How Jacques Gaugard saved the Louvre from the Nazis, how then saved the works of the Louvre museum from the Nazis

 How Jacques Gaugard saved the Louvre from the Nazis, how then saved the works of the Louvre museum from the Nazis

How did Jacques Gaugard save the Louvre from the Nazis?

In 1940, the Nazis invaded France and destroyed cultural heritage sites. One of their first targets was the Louvre. Jacques Gougard was a cultural icon in his own right: he founded the Musée des Arts Décoratifs in Paris and was widely considered an expert in art history. When he learns that the Nazis plan to blow up the Louvre, he immediately contacts the French government and offers to take charge of its security. He argued that it would be impossible for him to protect all the museums in Paris, but surely his expertise could be used in one place? He was right. His innovative idea saved the Louvre from destruction by giving it a new role as a museum of modern art, which has now become its primary function.

A few months later, French art experts organized a massive salvage operation to remove all valuable French art from the Louvre museum to safe locations. But unfortunately for them, one of those safe places ended up in Nazi Germany itself and Adolf Hitler himself was there to oversee it all. Jacques Gougard was one of many French art connoisseurs who helped organize these rescue efforts. He knew how important it was for French artists not to let their country fall into the hands of the Nazis and so he did all he could to protect them until they could find their work in completely safe.

Jaujard knew that if anything happened during this process that prevented people from safely releasing their works, his organization would fail and so he did everything he could to make sure that didn't happen! He even made sure that each work of art in the Louvre was numbered so that when someone came to pick it up later, they could easily find what they needed.

Saving the Louvre from the Nazis:

Jaugard was born in 1886 in France to Jewish parents. He studied architecture while at school, but his career took off when he became an apprentice of architect Henri Labrouste after graduating from university. He then worked for other famous architects such as Henri Sauvage and Ernest Renan before joining forces with Gustave Eiffel in 1902 to form an architectural firm called Eiffel & Jaujard.

In the early 1900s, Jaujard began designing buildings for Parisian banks and businesses across France. He also designed numerous monuments across the country, including a monument erected in honor of Field Marshal MacMahon (who was assassinated by an anarchist plot). In 1910, French banks called on Jaujard to set up their new headquarters in the financial district of Paris: the Banque de France building (today La Défense).

Jack Goggard knew that if he did nothing, his beloved museum would be destroyed and its contents stolen. So he did a job and made great sacrifices for it. Jaujard used all the resources at his disposal to protect the most important thing to him: his love of art. He ensured that the Louvre remained intact by keeping all the priceless artifacts inside where they were safe from damage. He even hid famous paintings under his desk so no one could see them until the war was over.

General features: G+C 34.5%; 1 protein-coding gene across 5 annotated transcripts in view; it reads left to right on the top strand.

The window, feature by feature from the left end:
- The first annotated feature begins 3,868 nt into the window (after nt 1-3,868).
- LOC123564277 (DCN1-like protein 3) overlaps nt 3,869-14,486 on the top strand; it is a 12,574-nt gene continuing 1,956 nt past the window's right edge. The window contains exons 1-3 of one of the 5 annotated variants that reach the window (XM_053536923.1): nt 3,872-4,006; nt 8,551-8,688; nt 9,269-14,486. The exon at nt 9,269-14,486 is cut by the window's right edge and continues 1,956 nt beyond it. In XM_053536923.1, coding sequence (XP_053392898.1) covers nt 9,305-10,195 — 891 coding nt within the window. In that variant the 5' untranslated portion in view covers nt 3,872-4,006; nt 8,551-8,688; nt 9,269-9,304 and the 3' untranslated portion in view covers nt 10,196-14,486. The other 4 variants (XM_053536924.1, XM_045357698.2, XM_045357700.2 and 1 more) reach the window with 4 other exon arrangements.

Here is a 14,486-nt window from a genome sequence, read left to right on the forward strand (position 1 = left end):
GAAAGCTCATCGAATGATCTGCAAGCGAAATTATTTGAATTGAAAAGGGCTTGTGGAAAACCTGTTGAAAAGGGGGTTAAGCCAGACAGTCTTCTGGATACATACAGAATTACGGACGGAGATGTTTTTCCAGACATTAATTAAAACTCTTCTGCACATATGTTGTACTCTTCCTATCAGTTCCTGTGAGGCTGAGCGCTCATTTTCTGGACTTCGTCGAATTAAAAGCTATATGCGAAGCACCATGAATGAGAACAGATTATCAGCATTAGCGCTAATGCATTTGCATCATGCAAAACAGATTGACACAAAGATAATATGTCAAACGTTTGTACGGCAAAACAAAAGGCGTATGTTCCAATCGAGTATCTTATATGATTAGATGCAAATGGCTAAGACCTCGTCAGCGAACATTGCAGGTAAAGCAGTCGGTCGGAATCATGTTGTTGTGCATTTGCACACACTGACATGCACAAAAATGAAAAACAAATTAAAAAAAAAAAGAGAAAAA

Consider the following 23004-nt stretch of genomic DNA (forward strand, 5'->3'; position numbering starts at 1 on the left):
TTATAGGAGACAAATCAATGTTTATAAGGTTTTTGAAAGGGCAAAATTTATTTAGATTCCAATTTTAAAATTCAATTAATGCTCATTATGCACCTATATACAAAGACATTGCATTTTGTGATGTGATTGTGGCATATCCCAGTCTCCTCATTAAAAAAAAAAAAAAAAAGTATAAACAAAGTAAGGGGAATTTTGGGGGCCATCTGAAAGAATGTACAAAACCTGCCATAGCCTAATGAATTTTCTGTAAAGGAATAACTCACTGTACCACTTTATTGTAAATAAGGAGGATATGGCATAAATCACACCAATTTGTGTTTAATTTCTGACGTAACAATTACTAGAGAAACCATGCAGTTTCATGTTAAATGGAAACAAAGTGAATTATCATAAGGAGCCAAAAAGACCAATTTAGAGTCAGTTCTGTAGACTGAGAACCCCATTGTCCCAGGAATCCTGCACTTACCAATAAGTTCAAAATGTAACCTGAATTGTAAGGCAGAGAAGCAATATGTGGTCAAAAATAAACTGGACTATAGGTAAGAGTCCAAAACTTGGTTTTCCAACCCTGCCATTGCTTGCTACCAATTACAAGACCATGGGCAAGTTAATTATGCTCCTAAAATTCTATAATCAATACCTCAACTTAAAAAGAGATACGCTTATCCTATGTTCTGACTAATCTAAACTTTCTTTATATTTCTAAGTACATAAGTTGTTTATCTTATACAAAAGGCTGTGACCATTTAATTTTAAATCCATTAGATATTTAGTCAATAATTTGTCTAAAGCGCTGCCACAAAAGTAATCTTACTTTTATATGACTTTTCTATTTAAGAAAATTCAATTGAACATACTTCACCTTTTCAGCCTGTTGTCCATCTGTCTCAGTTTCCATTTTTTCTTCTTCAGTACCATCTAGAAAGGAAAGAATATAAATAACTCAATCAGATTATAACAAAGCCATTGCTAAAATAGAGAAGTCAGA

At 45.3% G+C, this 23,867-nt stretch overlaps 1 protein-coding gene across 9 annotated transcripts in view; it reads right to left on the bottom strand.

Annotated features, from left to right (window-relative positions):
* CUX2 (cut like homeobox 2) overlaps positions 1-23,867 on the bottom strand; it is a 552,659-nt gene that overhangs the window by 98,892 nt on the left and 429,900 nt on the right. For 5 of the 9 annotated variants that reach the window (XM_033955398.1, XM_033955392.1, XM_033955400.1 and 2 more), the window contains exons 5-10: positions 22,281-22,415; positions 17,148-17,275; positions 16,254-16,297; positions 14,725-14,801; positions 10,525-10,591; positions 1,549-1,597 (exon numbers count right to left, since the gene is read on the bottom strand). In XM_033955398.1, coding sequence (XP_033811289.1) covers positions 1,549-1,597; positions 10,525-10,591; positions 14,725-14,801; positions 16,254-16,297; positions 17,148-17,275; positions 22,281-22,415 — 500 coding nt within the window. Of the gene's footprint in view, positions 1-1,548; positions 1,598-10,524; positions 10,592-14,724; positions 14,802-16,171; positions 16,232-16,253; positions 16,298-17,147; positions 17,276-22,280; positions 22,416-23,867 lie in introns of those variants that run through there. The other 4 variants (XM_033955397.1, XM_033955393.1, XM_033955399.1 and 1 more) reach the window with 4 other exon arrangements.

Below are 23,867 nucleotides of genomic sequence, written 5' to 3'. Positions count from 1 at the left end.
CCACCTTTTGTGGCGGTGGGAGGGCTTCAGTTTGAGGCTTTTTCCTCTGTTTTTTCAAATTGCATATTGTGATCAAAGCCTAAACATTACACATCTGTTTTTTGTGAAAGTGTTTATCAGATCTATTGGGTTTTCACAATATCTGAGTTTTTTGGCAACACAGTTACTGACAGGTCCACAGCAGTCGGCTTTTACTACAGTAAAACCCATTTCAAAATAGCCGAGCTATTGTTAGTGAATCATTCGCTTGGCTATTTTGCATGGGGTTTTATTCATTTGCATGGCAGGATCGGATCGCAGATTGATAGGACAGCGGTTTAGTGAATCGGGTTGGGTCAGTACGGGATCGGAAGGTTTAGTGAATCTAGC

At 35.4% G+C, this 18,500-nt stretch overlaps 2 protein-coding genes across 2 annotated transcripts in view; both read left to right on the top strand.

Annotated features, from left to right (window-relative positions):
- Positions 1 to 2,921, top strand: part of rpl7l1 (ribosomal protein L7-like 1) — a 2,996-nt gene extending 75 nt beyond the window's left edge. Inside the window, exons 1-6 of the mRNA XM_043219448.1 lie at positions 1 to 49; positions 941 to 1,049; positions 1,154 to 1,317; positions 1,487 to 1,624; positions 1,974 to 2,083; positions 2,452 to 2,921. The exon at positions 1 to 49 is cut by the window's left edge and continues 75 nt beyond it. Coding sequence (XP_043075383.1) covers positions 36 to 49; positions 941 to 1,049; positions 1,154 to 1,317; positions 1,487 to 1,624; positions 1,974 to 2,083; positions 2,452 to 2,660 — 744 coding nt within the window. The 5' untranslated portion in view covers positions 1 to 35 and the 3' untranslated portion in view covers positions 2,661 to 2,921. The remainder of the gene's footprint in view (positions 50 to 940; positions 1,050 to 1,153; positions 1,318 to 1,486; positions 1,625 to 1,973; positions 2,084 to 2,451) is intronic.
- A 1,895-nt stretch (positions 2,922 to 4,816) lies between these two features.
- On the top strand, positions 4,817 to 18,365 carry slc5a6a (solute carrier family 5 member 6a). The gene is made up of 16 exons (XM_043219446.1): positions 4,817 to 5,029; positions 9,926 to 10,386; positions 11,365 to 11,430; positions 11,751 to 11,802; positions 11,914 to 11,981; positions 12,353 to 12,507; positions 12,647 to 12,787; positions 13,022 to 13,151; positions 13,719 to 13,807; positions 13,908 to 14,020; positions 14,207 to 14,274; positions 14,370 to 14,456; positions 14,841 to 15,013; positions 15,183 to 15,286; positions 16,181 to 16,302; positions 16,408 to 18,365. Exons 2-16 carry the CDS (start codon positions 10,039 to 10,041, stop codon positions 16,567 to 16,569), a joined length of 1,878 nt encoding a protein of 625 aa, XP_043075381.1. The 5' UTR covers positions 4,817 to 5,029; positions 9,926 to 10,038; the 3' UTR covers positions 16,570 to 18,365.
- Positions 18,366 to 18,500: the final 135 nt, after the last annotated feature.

D saved the Louvre from the Nazis by hiding more than 2,500 pieces in his house. Jaugard's house is perched on the mountainside and built to look like a castle. Museum staff were unaware that Jaujard was keeping the objects at his home until they were returned to France. After the end of World War II, Jaujard was required to return all stolen works of art to their rightful owners. It took him three years to get them all back.

 How Louvre artworks were saved from the Nazis:

In 1940, the Louvre Museum was liberated and closed to the public. The Nazis decided they wanted to steal the Mona Lisa and other artifacts from the museum. Jacques Gogard, curator of the Louvre, knew that if he didn't get them out in time, the Nazis would destroy them. He found a way to smuggle them out of Paris using a van disguised as a delivery truck, then hide them in various places in France until the end of World War II.

Jacques Gougard was a French diplomat who was director general of the Louvre from 1921 to 1945. In 1940 he was given the task of evacuating all works of art from France. He succeeded by hiding them in various locations across Europe and North Africa, including the Louvre Museum. Jaujard knew that if Paris fell to the Germans they could ransack the museum and destroy its collections and he did not want that to happen. So be sure to move these signs out of harm's way.

But what if they are destroyed? How will we know? Well, now we thank an American journalist by the name of Margaret Irby who wrote a book called "The Rape of Europe: The Fate of Europe's Treasures in the Third Reich and World War II". In it, she details how Jaujard helped save many pieces by moving them to storage rooms in the Louvre and storing them there until the end of the war.

Learn more:

- The Art of Forgery: A Look into the World of Artistic Fraud and the Challenge of Art Authentication

- The smartest way to buy art How to invest in art without losing money

- The role of museums in preserving and presenting art, the importance of museums and exhibitions

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